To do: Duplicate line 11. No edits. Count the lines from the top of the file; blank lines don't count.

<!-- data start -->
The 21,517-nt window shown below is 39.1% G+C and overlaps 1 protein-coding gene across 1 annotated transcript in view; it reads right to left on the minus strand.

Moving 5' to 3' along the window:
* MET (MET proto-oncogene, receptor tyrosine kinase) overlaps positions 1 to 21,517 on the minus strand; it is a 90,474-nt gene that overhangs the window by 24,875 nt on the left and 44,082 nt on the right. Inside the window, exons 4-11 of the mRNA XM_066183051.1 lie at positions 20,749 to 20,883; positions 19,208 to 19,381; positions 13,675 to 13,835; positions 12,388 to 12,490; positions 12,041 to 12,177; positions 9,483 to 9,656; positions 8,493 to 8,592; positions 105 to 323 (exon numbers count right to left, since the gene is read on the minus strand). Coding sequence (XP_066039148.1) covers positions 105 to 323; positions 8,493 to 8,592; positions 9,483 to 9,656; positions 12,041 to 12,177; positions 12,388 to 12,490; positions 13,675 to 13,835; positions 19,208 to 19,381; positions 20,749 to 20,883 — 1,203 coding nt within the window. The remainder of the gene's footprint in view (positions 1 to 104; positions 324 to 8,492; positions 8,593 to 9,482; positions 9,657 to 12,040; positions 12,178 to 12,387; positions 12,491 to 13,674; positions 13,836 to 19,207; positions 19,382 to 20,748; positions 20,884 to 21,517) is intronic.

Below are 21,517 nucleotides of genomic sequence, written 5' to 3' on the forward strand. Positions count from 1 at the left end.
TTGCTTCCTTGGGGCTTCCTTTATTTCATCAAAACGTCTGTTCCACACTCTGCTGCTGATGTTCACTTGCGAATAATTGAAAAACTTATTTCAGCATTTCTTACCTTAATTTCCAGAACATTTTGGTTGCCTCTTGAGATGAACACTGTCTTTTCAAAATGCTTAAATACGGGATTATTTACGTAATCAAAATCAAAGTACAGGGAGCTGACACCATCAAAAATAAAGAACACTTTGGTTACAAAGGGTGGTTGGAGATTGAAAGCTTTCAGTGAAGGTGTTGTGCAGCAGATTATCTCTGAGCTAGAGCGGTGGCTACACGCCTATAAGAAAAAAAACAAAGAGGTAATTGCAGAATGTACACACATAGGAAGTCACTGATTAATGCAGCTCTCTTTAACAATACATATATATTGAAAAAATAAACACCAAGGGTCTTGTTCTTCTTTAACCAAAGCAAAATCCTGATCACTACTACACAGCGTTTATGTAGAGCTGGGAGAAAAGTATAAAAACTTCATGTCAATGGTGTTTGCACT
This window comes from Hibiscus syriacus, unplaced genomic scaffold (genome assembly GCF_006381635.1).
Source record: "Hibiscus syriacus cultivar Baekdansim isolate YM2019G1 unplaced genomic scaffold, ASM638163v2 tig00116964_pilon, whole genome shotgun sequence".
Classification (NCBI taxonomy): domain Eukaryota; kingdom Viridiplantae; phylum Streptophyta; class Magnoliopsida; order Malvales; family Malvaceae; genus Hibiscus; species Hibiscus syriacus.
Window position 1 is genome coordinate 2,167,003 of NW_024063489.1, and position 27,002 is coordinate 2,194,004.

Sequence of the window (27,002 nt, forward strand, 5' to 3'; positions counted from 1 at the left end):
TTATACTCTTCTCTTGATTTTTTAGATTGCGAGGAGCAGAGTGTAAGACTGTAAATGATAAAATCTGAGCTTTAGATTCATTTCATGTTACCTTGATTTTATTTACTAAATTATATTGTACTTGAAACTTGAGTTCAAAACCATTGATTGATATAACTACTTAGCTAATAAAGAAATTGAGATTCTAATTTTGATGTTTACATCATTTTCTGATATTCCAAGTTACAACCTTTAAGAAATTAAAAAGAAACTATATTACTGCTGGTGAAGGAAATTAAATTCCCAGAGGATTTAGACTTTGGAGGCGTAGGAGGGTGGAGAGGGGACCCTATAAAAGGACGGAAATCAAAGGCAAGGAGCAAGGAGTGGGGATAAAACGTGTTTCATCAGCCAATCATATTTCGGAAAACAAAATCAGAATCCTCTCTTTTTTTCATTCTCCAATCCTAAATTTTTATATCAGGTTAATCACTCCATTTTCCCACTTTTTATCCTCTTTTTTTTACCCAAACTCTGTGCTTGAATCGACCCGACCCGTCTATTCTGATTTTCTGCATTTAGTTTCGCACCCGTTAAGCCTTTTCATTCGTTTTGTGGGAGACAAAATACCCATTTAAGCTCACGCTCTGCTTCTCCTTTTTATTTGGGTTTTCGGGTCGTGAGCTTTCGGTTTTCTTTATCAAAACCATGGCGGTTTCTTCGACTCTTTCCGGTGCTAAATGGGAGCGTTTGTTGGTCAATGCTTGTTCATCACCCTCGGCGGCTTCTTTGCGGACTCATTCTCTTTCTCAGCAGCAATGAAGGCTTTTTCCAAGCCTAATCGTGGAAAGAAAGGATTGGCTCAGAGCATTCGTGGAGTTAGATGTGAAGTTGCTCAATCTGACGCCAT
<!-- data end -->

TTATACTCTTCTCTTGATTTTTTAGATTGCGAGGAGCAGAGTGTAAGACTGTAAATGATAAAATCTGAGCTTTAGATTCATTTCATGTTACCTTGATTTTATTTACTAAATTATATTGTACTTGAAACTTGAGTTCAAAACCATTGATTGATATAACTACTTAGCTAATAAAGAAATTGAGATTCTAATTTTGATGTTTACATCATTTTCTGATATTCCAAGTTACAACCTTTAAGAAATTAAAAAGAAACTATATTACTGCTGGTGAAGGAAATTAAATTCCCAGAGGATTTAGACTTTGGAGGCGTAGGAGGGTGGAGAGGGGACCCTATAAAAGGACGGAAATCAAAGGCAAGGAGCAAGGAGTGGGGATAAAACGTGTTTCATCAGCCAATCATATTTCGGAAAACAAAATCAGAATCCTCTCTTTTTTTCATTCTCCAATCCTAAATTTTTATATCAGGTTAATCACTCCATTTTCCCACTTTTTATCCTCTTTTTTTTACCCAAACTCTGTGCTTGAATCGACCCGACCCGTCTATTCTGATTTTCTGCATTTAGTTTCGCACCCGTTAAGCCTTTTCATTCGTTTTGTGGGAGACAAAATACCCATTTAAGCTCACGCTCTGCTTCTCCTTTTTATTTGGGTTTTCGGGTCGTGAGCTTTCGGTTTTCTTTATCAAAACCATGGCGGTTTCTTCGACTCTTTCCGGTGCTAAATGGGAGCGTTTGTTGGTCAATGCTTGTTCATCACCCTCGGCGGCTTCTTTGCGGACTCATTCTCTTTCTCAGCAGCAATGAAGGCTTTTTCCAAGCCTAATCGTGGAAAGAAAGGATTGGCTCAGAGCATTCGTGGAGTTAGATGTGAAGTTGCTCAATCTGACGCCAT